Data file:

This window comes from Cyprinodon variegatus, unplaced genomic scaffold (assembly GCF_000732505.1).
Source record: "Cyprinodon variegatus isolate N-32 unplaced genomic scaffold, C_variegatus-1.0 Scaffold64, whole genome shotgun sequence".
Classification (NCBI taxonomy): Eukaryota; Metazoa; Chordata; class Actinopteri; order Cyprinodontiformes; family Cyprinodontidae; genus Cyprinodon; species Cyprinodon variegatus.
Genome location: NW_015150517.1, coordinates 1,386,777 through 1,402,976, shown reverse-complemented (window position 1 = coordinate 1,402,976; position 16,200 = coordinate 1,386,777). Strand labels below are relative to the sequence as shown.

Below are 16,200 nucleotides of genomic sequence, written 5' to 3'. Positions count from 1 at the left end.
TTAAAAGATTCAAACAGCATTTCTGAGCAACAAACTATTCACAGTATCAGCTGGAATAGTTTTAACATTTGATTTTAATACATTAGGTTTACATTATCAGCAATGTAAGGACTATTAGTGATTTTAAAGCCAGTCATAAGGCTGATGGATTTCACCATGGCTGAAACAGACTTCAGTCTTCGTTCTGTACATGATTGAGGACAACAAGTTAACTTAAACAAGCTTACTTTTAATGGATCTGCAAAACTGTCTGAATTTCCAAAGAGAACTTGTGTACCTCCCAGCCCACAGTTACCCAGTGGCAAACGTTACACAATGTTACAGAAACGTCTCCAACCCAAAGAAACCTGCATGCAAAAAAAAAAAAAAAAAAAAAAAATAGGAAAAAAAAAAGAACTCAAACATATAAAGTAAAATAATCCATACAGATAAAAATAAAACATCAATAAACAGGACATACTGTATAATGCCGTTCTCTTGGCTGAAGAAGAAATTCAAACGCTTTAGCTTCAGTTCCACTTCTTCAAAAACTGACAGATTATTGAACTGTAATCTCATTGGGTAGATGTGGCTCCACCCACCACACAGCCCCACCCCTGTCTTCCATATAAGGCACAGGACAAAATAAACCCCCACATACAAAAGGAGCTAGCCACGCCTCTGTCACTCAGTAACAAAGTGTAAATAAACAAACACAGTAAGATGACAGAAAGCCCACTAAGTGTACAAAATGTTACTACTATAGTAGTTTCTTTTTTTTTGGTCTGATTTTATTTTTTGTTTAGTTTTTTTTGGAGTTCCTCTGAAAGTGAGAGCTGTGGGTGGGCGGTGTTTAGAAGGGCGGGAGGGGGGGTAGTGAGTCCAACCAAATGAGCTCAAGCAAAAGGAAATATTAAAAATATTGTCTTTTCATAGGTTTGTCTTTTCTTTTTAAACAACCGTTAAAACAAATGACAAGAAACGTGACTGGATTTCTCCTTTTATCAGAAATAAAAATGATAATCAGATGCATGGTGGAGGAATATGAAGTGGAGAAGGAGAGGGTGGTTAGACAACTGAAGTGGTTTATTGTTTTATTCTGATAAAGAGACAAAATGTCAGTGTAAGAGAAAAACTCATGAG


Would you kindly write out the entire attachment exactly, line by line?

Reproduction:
This window comes from Cyprinodon variegatus, unplaced genomic scaffold (assembly GCF_000732505.1).
Source record: "Cyprinodon variegatus isolate N-32 unplaced genomic scaffold, C_variegatus-1.0 Scaffold64, whole genome shotgun sequence".
Classification (NCBI taxonomy): Eukaryota; Metazoa; Chordata; class Actinopteri; order Cyprinodontiformes; family Cyprinodontidae; genus Cyprinodon; species Cyprinodon variegatus.
Genome location: NW_015150517.1, coordinates 1,386,777 through 1,402,976, shown reverse-complemented (window position 1 = coordinate 1,402,976; position 16,200 = coordinate 1,386,777). Strand labels below are relative to the sequence as shown.

Below are 16,200 nucleotides of genomic sequence, written 5' to 3'. Positions count from 1 at the left end.
TTAAAAGATTCAAACAGCATTTCTGAGCAACAAACTATTCACAGTATCAGCTGGAATAGTTTTAACATTTGATTTTAATACATTAGGTTTACATTATCAGCAATGTAAGGACTATTAGTGATTTTAAAGCCAGTCATAAGGCTGATGGATTTCACCATGGCTGAAACAGACTTCAGTCTTCGTTCTGTACATGATTGAGGACAACAAGTTAACTTAAACAAGCTTACTTTTAATGGATCTGCAAAACTGTCTGAATTTCCAAAGAGAACTTGTGTACCTCCCAGCCCACAGTTACCCAGTGGCAAACGTTACACAATGTTACAGAAACGTCTCCAACCCAAAGAAACCTGCATGCAAAAAAAAAAAAAAAAAAAAAAAATAGGAAAAAAAAAAGAACTCAAACATATAAAGTAAAATAATCCATACAGATAAAAATAAAACATCAATAAACAGGACATACTGTATAATGCCGTTCTCTTGGCTGAAGAAGAAATTCAAACGCTTTAGCTTCAGTTCCACTTCTTCAAAAACTGACAGATTATTGAACTGTAATCTCATTGGGTAGATGTGGCTCCACCCACCACACAGCCCCACCCCTGTCTTCCATATAAGGCACAGGACAAAATAAACCCCCACATACAAAAGGAGCTAGCCACGCCTCTGTCACTCAGTAACAAAGTGTAAATAAACAAACACAGTAAGATGACAGAAAGCCCACTAAGTGTACAAAATGTTACTACTATAGTAGTTTCTTTTTTTTTGGTCTGATTTTATTTTTTGTTTAGTTTTTTTTGGAGTTCCTCTGAAAGTGAGAGCTGTGGGTGGGCGGTGTTTAGAAGGGCGGGAGGGGGGGTAGTGAGTCCAACCAAATGAGCTCAAGCAAAAGGAAATATTAAAAATATTGTCTTTTCATAGGTTTGTCTTTTCTTTTTAAACAACCGTTAAAACAAATGACAAGAAACGTGACTGGATTTCTCCTTTTATCAGAAATAAAAATGATAATCAGATGCATGGTGGAGGAATATGAAGTGGAGAAGGAGAGGGTGGTTAGACAACTGAAGTGGTTTATTGTTTTATTCTGATAAAGAGACAAAATGTCAGTGTAAGAGAAAAACTCATGAG